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Airedale Terrier Home Page
The Airedale Terrier, largest of the terrier dogs, is sometimes called the "king of terriers." The breed was developed during the nineteenth century in Great Britain and named for the Aire River in Yorkshire. Various terriers were crossed with the Otter Hound to create a dog that was large enough to hunt fox, weasel, otter, badger and other game. These dogs are swift, agile and powerful swimmers. They are also sometimes used in police work and have been used in war for carrying dispatches and finding wounded soldiers.
An excellent housedog, they are sweet of disposition, devoted to their owners but aloof with strangers. They make excellent companions and are good with children. Considered to be very intelligent and easy to train, they are a determined dog so early obedience training will help make them an excellent family pet. They are very energetic and should be exercised daily.
This breed is of medium size, weighing between 45 and 55 pounds and standing approximately 22 to 24 inches tall. The skull is long and flat but not too broad with little definition of change between the skull and muzzle. The bite should be level or may be a scissors bite. The eyes should be dark and small but not prominent. They should have a look of keenness and intelligence. The ears are half-drop and set on the side of the head with the top of the folded ear coming slightly above the top of the skull. The tail is docked and carried straight up. The coat is tan in color with black markings along the back and sides and may be also along both sides of the head. Their coat is hard, wiry and curly. It needs regular grooming, including brushing at least three times per week.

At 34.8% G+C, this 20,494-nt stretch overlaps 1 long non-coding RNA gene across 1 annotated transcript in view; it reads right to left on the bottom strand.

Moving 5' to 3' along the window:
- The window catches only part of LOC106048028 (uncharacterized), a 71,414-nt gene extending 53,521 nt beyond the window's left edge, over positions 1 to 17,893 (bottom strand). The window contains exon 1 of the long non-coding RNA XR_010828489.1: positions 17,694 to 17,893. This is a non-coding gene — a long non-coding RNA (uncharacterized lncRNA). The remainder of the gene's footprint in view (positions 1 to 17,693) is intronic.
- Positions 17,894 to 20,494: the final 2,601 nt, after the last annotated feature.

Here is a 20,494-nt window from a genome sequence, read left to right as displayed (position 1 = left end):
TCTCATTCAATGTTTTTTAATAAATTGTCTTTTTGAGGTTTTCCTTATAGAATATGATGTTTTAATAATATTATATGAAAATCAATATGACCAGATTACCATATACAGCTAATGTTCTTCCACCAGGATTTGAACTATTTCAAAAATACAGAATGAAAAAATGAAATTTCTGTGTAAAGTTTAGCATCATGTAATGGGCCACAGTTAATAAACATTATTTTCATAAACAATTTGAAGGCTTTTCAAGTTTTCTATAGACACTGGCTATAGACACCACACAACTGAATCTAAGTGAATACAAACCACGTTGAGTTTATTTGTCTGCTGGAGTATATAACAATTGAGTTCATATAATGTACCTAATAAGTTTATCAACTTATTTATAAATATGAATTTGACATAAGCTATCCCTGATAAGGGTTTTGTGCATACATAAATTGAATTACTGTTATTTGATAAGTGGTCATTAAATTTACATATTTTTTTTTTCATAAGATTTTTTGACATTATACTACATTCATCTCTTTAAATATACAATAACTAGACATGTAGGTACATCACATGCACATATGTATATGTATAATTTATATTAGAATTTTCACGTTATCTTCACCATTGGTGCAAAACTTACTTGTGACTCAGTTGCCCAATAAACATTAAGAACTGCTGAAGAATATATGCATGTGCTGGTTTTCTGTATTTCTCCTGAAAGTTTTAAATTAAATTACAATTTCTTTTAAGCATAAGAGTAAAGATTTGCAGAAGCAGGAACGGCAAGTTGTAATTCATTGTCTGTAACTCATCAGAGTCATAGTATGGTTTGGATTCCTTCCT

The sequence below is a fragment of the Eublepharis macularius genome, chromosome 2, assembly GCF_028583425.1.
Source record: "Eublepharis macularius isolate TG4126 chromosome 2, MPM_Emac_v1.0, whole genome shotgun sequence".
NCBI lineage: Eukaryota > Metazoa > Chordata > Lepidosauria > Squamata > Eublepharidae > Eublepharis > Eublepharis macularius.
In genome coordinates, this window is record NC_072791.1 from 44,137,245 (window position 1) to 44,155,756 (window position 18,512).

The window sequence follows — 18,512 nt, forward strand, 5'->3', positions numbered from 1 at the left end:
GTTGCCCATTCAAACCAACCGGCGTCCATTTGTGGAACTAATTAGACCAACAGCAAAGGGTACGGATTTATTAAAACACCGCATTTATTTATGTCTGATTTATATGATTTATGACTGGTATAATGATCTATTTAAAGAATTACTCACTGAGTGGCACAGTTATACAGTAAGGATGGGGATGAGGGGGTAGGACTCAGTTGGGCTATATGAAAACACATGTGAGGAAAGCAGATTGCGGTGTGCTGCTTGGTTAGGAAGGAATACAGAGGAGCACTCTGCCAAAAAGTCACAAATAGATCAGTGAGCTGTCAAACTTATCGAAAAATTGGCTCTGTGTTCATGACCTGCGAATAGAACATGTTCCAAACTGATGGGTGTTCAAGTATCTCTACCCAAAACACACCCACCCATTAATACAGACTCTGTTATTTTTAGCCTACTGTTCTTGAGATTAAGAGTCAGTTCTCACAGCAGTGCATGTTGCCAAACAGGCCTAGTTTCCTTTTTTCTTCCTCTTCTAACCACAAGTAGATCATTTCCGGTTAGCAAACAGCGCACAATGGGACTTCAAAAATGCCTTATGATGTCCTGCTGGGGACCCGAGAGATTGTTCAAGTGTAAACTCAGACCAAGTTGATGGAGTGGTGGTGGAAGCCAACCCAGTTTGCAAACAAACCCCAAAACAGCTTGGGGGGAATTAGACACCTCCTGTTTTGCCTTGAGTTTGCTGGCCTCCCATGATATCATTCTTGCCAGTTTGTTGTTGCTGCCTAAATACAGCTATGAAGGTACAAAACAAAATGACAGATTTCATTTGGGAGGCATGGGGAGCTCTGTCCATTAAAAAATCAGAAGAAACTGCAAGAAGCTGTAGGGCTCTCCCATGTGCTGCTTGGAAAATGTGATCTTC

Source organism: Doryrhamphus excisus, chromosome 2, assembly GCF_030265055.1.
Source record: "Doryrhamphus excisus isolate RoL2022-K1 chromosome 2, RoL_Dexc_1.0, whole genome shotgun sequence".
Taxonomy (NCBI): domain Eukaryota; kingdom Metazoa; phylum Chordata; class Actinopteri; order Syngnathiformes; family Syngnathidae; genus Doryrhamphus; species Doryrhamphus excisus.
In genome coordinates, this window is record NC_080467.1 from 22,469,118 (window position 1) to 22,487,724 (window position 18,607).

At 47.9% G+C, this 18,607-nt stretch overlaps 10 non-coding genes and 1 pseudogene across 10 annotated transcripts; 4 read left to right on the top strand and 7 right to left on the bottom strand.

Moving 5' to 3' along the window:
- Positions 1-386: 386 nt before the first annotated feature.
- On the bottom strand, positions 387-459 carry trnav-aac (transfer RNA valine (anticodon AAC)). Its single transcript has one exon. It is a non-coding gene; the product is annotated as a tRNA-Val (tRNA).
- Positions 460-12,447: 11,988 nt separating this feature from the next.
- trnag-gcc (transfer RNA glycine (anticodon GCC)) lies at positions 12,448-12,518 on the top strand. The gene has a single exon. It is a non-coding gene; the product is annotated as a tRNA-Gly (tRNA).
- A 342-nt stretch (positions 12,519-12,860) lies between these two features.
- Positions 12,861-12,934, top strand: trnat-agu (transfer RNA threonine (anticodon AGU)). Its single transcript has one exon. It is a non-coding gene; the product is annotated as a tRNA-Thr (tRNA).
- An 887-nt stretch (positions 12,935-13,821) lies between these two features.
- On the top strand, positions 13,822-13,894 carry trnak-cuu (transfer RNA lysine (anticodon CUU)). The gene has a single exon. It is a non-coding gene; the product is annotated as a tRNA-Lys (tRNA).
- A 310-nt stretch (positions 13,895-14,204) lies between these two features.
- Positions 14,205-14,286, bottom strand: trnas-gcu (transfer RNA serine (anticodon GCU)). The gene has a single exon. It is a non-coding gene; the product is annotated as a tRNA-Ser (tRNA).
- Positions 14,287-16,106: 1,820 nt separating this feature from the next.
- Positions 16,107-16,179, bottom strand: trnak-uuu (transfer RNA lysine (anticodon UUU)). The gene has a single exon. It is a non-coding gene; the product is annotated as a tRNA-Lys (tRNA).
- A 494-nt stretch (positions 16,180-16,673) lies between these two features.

Name withheld by request of San Diego, CA writes:
A dog the whole family fights over.
I wanted my thirteen-year-old son to have a real fun-loving dog as a child growing up as I did. I grew up with Wirehaired Fox Terriers that were terrific. My son wanted a larger dog. The Airedale seemed to fit the bill. Ours has deeply touched our entire family. She frolics, she loves, she plays, she protects, all with an intensity I have never seen in a dog before. We all wanted her to sleep in our rooms at night, so we rotate her sleeping arrangements to prevent fights. This is agreeable to her as she is extremely flexible and loves each one of us. She loves to be outside, listening for the lizards, rabbits and whatever other vermin lurk beyond our fence. If I could have ten of her I would!